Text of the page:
Prosecutors differ with criminal defense and corporate lawyers on the impact of the unsuccessul Ford Pinto prosecution and on whether similar criminal cases would -- or should -- be brought against corporations, the National Law Journal reports.
"We'll see more prosecutions like this," said Robert Johnson Sr., president of the National District Attorneys Association and county attorney in Anoka, Minn. "A psychological barrier has been broken, and the big corporations are now vulnerable."
"Criminal prosecutions of corporations will not increase in these esoteric areas," said P. A. Heinen, vice-president and general counsel of the Chrysler Corporation in Detroit. "I have a feeling we have peaked in the wave of attempts to pound at the corporations in court."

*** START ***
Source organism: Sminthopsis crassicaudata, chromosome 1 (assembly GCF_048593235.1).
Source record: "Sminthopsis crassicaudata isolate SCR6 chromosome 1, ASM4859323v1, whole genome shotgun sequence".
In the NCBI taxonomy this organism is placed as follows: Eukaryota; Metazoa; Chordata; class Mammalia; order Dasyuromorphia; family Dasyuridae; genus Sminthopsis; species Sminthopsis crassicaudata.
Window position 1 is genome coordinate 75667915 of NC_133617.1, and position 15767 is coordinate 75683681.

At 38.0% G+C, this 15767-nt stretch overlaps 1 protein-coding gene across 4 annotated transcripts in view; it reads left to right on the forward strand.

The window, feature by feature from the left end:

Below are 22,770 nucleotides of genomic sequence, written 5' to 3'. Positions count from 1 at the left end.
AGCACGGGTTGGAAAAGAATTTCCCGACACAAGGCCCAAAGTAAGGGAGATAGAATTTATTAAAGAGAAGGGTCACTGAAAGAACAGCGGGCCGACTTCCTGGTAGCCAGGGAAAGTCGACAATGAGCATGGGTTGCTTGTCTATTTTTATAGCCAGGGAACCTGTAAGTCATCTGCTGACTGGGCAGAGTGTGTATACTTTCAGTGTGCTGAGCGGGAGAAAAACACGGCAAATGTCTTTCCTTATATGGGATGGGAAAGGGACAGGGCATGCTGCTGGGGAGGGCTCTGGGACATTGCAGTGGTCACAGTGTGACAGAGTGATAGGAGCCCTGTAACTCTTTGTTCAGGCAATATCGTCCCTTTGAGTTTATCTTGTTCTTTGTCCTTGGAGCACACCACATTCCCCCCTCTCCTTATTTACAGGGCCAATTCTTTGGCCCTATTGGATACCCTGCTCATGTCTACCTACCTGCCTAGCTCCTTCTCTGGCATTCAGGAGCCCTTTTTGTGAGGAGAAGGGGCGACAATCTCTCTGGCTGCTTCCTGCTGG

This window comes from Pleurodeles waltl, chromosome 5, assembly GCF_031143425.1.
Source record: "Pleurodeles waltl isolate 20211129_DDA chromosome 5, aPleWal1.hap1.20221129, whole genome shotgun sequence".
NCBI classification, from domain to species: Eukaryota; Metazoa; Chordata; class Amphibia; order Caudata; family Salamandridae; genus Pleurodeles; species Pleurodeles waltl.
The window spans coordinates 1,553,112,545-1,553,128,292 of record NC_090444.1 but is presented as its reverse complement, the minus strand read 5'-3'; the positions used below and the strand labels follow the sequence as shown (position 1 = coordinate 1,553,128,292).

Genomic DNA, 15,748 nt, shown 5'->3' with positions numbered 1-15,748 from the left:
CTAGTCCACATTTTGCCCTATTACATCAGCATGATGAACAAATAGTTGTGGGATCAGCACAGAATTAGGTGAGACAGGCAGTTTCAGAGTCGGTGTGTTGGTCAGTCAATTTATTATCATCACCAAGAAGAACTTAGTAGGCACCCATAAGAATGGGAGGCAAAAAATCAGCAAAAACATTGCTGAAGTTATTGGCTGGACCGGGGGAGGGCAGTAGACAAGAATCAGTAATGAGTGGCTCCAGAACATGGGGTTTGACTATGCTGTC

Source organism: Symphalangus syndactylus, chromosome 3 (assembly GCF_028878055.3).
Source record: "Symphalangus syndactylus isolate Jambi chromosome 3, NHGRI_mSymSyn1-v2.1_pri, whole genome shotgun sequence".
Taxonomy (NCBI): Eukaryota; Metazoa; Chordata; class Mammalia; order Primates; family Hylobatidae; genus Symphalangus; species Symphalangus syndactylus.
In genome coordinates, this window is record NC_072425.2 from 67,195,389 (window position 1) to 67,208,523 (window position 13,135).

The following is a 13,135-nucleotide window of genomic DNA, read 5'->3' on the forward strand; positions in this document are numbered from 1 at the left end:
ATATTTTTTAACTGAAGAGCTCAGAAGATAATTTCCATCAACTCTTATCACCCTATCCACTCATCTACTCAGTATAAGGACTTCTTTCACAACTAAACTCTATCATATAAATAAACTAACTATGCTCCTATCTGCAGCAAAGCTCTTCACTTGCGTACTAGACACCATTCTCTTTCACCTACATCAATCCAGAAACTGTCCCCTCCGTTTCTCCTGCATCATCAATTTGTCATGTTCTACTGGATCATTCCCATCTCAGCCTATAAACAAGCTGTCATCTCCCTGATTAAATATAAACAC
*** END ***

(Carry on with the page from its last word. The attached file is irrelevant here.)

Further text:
Meanwhile, in Washington, D.C., a criminal-negligence bill aimed at corporations continued to wend its way through the subcommittee on crime of the House Judiciary Committee, the publication reported.
The bill, HR 4973, inspired in part by deaths attributed to alleged defects in the Pinto auto, would impose fines on companies and fines and jail terms on company officers who knowingly conceal hazards of products from their employees and the public.
"It's inconceivable that the wealth or position of a defendant would affect whether a prosecution should take place," Brooklyn District Attorney Eugene Gold said.